"Ratched" isn't officially part of the "American Horror Story" franchise, but it might as well be since Ryan Murphy is behind the camera and his favorite leading lady, Sarah Paulson, is in front of it. The series, a prequel to the Oscar-winning movie "One Flew Over the Cuckoo's Nest," may have more gross-out moments than anything you've ever endured on the small screen. Just having Paulson's Nurse Ratched confess that bologna is her favorite food was enough to give me the creeps.
Now streaming on Netflix
There's no place like home
There's little doubt that Jimmy Kimmel will deliver plenty of laughs as host of the virtual edition of the 72nd Primetime Emmy Awards. But which of the winners will shine while receiving their awards from home? Judging who gives the best virtual acceptance speech may be the night's most exciting contest. Check out our take right after the ceremonies at startribune.com or in Monday's print edition.
7 p.m. Sunday, KSTP, Ch. 5
They got the beat
"L.A.'s Finest" would be just another buddy-cop drama if Gabrielle Union and Jessica Alba weren't pulling the triggers. They have such a good time playing "Bad Boys" they don't seem to care they've been assigned to Cliché City. The action scenes are so fast and furious, you may barely notice that part-time Minnesotan Ernie Hudson is cast as Union's estranged father.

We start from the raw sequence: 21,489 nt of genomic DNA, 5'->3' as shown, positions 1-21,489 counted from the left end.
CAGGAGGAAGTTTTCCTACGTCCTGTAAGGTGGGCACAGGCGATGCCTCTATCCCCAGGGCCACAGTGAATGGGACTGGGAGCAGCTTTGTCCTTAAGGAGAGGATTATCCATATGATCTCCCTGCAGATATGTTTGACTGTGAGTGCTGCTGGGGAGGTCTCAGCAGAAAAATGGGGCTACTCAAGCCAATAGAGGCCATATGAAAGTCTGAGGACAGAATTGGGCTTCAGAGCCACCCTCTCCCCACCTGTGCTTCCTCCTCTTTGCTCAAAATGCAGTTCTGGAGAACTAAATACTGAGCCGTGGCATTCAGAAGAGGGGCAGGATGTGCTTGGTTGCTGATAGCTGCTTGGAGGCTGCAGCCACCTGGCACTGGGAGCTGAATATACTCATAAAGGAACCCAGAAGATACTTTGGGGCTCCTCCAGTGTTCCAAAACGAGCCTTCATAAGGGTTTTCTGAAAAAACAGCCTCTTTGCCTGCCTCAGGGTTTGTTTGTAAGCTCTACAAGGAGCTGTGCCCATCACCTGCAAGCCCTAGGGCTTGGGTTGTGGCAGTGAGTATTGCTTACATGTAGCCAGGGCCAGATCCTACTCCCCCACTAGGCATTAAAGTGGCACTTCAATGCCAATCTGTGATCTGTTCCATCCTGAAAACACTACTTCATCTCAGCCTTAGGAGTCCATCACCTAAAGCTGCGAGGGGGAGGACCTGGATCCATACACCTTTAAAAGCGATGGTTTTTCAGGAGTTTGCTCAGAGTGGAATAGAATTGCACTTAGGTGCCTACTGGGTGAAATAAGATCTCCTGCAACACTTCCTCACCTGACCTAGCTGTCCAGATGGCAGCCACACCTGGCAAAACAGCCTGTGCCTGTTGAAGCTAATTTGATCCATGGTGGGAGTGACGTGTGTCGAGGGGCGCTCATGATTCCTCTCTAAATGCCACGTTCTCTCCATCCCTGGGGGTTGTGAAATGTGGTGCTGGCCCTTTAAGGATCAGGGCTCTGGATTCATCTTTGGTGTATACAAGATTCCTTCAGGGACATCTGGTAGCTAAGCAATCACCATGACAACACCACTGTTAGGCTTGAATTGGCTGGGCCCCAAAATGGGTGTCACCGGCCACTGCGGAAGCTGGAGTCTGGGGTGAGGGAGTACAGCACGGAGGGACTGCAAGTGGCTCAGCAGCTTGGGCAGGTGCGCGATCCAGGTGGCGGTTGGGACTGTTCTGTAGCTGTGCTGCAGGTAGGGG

7 p.m. Monday, KMSP, Ch. 9
Saint and sinner
Donald Trump supporters who are convinced the media is out to tarnish their man won't find relief in "The Choice 2020: Trump vs. Biden." This "Frontline" special points out the shortcomings of both candidates, but ultimately paints the Democratic contender as a compassionate fighter. Director Michael Kirk can't seem to find anything positive to say about the president, even taking swipes at "The Apprentice." The film probably won't sway any voters one way or the other.
8 p.m. Tuesday, TPT, Ch. 2
The scene of the crime
The mysterious murders of Jeffrey MacDonald's family already inspired the bestselling book and TV movie "Fatal Vision." But true-crime buff Errol Morris is convinced there's more to the story. The five-part documentary "A Wilderness of Error" tracks the filmmaker's quest to prove the convicted doctor's innocence. The series relies far too much on re-enactments and dramatized testimony, but viewers looking for a follow-up to "The Jinx" and "Making a Murderer" won't have any serious objections.
8 p.m. Friday, FX. Episodes also streaming on Hulu one day after their cable premieres